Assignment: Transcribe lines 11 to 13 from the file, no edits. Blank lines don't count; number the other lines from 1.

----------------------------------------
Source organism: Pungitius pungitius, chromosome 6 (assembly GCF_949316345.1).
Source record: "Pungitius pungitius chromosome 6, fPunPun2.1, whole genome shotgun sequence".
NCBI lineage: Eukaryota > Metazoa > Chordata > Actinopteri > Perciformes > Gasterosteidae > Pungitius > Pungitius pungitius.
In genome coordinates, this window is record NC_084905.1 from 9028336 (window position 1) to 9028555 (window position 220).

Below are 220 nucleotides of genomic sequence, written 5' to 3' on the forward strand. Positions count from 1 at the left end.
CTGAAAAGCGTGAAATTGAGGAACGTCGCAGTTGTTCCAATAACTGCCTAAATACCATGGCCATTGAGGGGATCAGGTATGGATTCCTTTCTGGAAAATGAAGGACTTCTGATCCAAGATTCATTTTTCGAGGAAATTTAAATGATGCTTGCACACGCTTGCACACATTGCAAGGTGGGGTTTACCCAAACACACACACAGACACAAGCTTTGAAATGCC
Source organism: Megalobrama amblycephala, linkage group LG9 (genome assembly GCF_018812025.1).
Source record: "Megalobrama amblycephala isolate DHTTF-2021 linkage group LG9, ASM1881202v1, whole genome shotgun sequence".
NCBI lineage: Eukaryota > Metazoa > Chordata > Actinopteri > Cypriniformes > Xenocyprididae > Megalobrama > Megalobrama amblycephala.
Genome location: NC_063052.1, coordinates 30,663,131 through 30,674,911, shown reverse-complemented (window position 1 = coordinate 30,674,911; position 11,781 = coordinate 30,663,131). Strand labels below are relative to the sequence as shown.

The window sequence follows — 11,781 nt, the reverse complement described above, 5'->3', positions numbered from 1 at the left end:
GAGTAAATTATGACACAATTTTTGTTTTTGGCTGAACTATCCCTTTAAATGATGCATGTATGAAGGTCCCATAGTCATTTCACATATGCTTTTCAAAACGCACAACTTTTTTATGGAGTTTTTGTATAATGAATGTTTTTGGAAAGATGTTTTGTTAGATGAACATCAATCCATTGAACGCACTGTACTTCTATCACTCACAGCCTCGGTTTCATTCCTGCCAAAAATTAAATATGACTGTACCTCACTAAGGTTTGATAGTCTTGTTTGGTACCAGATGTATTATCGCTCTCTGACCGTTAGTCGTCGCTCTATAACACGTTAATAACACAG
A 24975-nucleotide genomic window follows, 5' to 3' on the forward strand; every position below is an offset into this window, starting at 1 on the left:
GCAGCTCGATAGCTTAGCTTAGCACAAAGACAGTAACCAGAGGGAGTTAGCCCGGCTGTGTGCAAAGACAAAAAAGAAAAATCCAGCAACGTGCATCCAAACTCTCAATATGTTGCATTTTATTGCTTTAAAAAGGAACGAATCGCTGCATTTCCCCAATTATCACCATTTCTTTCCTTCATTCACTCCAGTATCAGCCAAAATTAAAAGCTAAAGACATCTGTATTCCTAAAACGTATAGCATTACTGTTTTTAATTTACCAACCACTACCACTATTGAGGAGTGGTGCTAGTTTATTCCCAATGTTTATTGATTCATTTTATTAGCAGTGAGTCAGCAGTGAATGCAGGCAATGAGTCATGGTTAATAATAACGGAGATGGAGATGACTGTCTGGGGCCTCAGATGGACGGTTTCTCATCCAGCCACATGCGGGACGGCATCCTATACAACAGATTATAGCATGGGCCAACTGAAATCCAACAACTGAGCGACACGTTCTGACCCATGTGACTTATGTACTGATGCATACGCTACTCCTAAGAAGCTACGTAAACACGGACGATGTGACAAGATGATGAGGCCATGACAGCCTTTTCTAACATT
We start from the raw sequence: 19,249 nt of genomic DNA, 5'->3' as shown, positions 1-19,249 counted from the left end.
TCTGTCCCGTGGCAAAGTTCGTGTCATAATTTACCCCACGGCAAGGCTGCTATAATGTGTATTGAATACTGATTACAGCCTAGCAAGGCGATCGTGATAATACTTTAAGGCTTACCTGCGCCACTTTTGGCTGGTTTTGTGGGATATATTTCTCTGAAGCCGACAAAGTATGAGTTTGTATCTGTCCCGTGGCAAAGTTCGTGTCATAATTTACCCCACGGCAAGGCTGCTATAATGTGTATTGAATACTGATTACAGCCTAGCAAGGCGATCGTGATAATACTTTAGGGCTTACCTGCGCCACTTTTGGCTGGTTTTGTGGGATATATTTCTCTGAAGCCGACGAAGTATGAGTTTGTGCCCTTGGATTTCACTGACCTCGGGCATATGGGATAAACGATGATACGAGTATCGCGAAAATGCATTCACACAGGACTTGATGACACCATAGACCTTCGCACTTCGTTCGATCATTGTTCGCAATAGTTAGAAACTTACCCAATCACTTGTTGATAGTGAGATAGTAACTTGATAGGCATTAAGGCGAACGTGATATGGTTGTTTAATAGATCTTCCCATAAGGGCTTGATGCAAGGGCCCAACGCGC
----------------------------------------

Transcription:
The window sequence follows — 11,781 nt, the reverse complement described above, 5'->3', positions numbered from 1 at the left end:
GAGTAAATTATGACACAATTTTTGTTTTTGGCTGAACTATCCCTTTAAATGATGCATGTATGAAGGTCCCATAGTCATTTCACATATGCTTTTCAAAACGCACAACTTTTTTATGGAGTTTTTGTATAATGAATGTTTTTGGAAAGATGTTTTGTTAGATGAACATCAATCCATTGAACGCACTGTACTTCTATCACTCACAGCCTCGGTTTCATTCCTGCCAAAAATTAAATATGACTGTACCTCACTAAGGTTTGATAGTCTTGTTTGGTACCAGATGTATTATCGCTCTCTGACCGTTAGTCGTCGCTCTATAACACGTTAATAACACAG
A 24975-nucleotide genomic window follows, 5' to 3' on the forward strand; every position below is an offset into this window, starting at 1 on the left: